Peace in Our Communities

September 9, 2016: Memorial of St. Peter Claver, Day of Prayer for Peace in Our Communities

Today in the Catholic Church in the United States is a day of prayer for peace in our communities. This has been implemented by the USCCB looking back on the violence and racial tension of the past few months. It is also the fruit of a task force of American Catholic Bishops in finding ways to help in the mending of the many suffering and broken communities throughout the country; as well as the spring board for looking to future hopefully of greater solidarity in our country.

More information:

Article on the Day of prayer form July 21, 2016: http://www.usccb.org/news/2016/16-095.cfm

Link to the USCCB hub on confronting racism and the day of prayer for peace in our communities: http://www.usccb.org/issues-and-action/human-life-and-dignity/racism/index.cfm

5 Ways You Can Cultivate Peace and Work for Racial Justice: https://togoforth.org/2016/08/18/5-ways-you-can-cultivate-peace-and-work-for-racial-justice/

I want to point out through this a way that social change and justice is being strived for in a peaceful and hopeful way. Unfortunately many times when confronted with stories of violence and injustice we feel vengeful in the compassion we feel and this often leads to a short term highly emotionalized response that can lead to bad decisions/ outcomes and fizzes out over time. Social change/ justice comes over time with acquired knowledge and good planning based on solid foundations of concern and genuine compassion.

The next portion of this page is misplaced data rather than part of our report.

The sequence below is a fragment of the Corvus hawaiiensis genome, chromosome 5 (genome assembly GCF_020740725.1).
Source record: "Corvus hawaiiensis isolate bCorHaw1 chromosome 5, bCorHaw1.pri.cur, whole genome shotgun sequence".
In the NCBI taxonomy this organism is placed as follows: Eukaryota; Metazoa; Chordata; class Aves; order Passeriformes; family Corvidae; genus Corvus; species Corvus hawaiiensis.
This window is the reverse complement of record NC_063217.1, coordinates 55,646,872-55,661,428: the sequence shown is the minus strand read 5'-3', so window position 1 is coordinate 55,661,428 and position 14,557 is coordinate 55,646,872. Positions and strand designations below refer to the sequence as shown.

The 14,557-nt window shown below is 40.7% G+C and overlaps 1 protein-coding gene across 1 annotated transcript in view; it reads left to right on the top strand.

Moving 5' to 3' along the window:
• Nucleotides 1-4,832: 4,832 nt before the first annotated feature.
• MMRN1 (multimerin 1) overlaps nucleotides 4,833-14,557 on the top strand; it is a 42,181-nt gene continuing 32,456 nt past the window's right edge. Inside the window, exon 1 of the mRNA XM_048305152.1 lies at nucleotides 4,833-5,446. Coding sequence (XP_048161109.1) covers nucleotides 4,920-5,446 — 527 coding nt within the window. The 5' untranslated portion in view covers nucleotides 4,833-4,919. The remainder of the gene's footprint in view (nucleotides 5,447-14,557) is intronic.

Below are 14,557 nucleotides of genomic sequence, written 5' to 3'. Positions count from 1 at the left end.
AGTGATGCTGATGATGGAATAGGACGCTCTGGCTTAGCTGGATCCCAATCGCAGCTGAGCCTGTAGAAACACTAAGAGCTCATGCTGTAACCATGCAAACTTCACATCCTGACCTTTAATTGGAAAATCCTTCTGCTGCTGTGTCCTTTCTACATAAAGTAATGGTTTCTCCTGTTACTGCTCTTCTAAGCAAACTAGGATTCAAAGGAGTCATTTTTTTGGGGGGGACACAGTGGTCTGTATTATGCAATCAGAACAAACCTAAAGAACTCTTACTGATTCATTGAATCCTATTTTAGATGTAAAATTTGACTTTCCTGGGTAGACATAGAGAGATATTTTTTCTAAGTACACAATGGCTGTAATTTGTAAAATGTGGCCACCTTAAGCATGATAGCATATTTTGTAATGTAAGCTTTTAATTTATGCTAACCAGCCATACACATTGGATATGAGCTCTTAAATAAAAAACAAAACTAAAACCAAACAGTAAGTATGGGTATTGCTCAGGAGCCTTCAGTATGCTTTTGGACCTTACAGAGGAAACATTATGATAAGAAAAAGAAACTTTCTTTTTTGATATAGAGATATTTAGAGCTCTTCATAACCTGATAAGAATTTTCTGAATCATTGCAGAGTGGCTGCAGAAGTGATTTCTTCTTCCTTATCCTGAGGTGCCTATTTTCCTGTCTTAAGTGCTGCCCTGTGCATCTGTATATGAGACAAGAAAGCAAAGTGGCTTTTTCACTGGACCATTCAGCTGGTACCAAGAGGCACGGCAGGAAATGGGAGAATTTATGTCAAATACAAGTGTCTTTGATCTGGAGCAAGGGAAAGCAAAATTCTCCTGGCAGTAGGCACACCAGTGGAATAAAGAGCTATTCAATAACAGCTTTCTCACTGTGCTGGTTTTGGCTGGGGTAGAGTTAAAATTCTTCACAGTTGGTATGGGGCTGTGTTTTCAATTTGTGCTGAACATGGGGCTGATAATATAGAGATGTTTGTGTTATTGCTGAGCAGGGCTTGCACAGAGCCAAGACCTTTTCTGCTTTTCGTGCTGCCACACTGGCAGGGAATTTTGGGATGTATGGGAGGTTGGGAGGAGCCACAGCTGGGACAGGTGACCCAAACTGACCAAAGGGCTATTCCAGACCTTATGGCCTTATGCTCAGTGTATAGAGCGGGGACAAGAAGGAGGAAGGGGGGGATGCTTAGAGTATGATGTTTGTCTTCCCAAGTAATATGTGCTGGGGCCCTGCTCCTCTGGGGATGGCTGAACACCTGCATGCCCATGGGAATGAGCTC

God Bless the United States of America. Amen

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Catholic Social Teaching

Catholic Social teaching is old.  It is as old as the Church.  Though the name and modern concept are quite new (that is in comparison to the age of the Church because modern Catholic social teaching is over a 120 years old) the roots are found in the earliest doctrines of the Catholic Church and of course in the teachings of Jesus.  Modern Catholic social teaching finds its start with the Encyclical of Pope Leo XIII,  Rerum Novarum (On the Condition of the Working Classes), put out in 1891.  If you would like to learn more about the origin of modern catholic social teaching I would suggest this article by Fr. Paul Pearson:  http://www.catholicculture.org/culture/library/view.cfm?recnum=7732 .

Catholic social teaching today is based upon seven major themes that are based on our understanding of human dignity and life rooted in the Catholic Church’s commitment to the poor and building relationships of life and justice. The seven themes are the life and dignity of the human person, the call to family, community, and participation, the rights and responsibilities of the human person, options for the poor and vulnerable, the dignity of work and the rights of workers, common solidarity of humanity, and care for Gods creation. For more on these I suggest looking at the USCCB’s page titled Care for God’s Creation (http://www.usccb.org/beliefs-and-teachings/what-we-believe/catholic-social-teaching/seven-themes-of-catholic-social-teaching.cfm)